Again, Lisa is seen turning on all the lights in his living room. This arguably a comment on how she is relentless in her pursuit of truth, and foreshadows her sacrificial and heroic acts later on in the play to bring the murderer to justice. It could also be related to the film’s romantic subplot – although Jeffries is indecisive about whether to marry her, she lights up his life and removes the darkness.
A piercing cry disrupts the peaceful night. A neighbour’s dog has been found dead. Perhaps this is a progression of tension in the film, another sign to illustrate that there’s more than meets the eye behind the veneer of normalcy in this community. The darkness of the night increases the sense of mystery and horror at the dog’s death – there’s a murderer in this community who’s killing innocent dogs and no one knows who it is.
The two female characters decide to find out what’s buried in the garden in a humorous flip of gender stereotypes. Lisa, who’s dressed well and all dolled up, and Stella, an elderly woman who’s small in size are eager to do the dirty work. What began as Jeffries’ secret suspicion of his neighbour has suddenly escalated.
Lisa’s heroic act. As she is across the block from Jeffries and Stella, the sense of her vulnerability is intensified. She is all alone in the home of a suspected murderer. While Jeffries and Stella are able to see how Lisa is in danger, they are powerless to do anything to stop it, except to witness it & call the police.
A truly terrifying shot, as Thorwald looks at Jeffries straight on. From behind the long camera lens, the killer’s face is clearly in view. Jeffries secret investigation has been discovered and viewers speculate that the killer’s wrath has been incurred. Dramatic tension is built up as we anticipate that Thorwald will attack Jeffries next.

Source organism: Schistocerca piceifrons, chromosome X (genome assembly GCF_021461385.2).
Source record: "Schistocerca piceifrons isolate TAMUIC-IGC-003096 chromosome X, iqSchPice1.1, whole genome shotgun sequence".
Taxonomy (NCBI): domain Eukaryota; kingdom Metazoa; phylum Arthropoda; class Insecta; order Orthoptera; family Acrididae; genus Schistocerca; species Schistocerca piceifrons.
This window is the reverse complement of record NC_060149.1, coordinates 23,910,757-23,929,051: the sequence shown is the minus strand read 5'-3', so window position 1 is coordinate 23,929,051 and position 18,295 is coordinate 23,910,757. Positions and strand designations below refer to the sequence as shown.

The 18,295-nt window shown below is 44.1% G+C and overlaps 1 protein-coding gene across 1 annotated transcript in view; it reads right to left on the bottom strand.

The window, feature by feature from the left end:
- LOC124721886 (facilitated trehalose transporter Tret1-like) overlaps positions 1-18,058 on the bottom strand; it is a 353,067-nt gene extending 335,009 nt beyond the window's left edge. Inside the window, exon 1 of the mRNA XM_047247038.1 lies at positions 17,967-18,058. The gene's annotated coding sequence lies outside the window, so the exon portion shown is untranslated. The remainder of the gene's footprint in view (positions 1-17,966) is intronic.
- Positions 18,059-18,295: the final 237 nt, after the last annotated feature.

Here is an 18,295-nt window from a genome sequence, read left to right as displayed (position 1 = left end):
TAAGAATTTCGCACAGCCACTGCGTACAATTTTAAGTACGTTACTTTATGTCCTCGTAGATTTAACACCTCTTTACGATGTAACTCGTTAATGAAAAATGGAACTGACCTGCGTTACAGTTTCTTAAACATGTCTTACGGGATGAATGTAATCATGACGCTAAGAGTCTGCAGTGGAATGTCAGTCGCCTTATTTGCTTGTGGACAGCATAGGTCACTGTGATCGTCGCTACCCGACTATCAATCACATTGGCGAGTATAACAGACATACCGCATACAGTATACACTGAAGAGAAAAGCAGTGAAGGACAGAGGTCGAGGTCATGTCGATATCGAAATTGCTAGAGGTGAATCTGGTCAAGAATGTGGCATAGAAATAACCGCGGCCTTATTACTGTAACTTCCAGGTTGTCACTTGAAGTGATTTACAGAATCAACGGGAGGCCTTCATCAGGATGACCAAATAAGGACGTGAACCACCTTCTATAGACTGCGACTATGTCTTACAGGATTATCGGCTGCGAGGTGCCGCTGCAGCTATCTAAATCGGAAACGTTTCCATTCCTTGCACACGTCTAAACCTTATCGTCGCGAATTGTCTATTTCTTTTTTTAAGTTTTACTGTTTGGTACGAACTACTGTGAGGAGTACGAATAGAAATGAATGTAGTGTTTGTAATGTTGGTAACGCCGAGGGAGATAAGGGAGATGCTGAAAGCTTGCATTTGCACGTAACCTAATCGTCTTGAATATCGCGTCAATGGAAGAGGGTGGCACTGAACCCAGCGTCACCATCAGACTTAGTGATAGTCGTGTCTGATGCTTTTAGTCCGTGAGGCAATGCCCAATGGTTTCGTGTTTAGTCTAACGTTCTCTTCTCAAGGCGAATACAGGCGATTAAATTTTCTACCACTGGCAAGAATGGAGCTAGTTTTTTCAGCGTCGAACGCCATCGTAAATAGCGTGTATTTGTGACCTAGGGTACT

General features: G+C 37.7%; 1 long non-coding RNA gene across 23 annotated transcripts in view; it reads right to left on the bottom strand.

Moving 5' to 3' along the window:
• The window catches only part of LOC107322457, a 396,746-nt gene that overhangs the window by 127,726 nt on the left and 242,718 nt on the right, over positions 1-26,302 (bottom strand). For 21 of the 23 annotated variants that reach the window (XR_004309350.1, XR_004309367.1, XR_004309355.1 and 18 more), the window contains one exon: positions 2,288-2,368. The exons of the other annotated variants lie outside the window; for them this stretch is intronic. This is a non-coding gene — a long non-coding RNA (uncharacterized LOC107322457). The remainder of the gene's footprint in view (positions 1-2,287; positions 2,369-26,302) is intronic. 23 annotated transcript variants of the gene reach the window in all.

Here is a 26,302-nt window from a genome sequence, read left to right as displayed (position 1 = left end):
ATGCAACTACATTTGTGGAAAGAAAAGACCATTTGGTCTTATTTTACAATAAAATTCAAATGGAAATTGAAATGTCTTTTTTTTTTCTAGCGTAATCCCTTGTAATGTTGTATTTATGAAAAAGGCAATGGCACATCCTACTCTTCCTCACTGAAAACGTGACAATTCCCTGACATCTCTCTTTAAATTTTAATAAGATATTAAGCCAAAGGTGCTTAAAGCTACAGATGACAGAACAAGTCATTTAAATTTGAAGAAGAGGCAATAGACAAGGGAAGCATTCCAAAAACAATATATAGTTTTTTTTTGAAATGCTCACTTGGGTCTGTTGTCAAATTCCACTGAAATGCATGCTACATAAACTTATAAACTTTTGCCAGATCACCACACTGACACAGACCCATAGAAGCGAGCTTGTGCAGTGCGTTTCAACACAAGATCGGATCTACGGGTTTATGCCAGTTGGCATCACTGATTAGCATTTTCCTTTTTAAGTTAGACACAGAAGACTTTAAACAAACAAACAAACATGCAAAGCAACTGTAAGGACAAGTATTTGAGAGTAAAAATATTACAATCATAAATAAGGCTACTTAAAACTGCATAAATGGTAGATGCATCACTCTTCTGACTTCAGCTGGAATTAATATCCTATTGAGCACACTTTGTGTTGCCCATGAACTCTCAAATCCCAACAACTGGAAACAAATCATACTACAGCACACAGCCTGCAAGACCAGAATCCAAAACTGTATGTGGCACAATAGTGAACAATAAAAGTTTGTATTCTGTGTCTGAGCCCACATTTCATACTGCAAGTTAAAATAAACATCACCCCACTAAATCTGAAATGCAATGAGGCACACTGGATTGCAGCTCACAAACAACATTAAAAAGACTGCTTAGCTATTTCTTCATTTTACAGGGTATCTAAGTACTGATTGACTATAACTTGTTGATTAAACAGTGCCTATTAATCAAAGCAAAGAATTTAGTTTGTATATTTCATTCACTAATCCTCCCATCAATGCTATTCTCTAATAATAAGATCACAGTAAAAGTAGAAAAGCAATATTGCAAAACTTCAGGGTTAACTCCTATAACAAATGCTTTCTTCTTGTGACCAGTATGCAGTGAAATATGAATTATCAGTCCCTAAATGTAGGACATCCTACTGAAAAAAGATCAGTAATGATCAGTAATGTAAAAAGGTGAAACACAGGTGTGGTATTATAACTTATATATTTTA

Dramatic and harsh lighting is used to emphasize Thorwald’s villany. As we can’t see all of his face, or even whether he’s brought a weapon, this assists Hitchcock in presenting him as a dangerous character. Viewers also fear for Jeffries’ safety. Hitchcock uses sound effects of footsteps coming up the stairs to symbolize Jeffries’ imminent danger. Moreover, Jeffries’ helplessness is intensified as he desperately tries to find a hiding place in his apartment while being immobilized by his injury. In his struggle with Thorwald, this is where Jeffries is rendered the most powerless.
As the film concludes, Hitchcock inserts humor as we see that now both of Jeffries’ legs are injured. For all his good intentions in trying to catch Thorwald, he’s only put himself in the wheelchair for a longer time. On the other hand, the final shot captures the progression of Lisa’s character. Previously, she was a symbol of traditional femininity as emphasized through costume, hair, and make up. Here, she is seen wearing pants. She reads both Bazaar and a book about travelling to the Himalayas.
Theme : Romance and relationships (marriage)
Jeff: If you don’t pull me out of this swamp of boredom I am going to do something drastic.
Jeff’s Editor: Like what?
Jeff: Like what. I’m gonna get married and then I’ll never be able to go anywhere.
In this opening sequence Jeff is portrayed as an adventurous man with an exciting occupation. He is a globetrotting photojournalist for a prestigious magazine who is willing to take risks in to order to distinguish himself in his career. In fact, in his last assignment he positioned himself so close to a racing car track that it caused him to break his leg and remain in a cast for seven weeks. In this telephone conversation with his editor we understand that he has only a week remaining before his cast is removed. However, he is itching to get back to work and is disappointed that his editor will not give him an important assignment. As he is discussing this we can see Jeff observing his neighbours through his rear window in Greenwich Village (New York) watching their banal daily activities.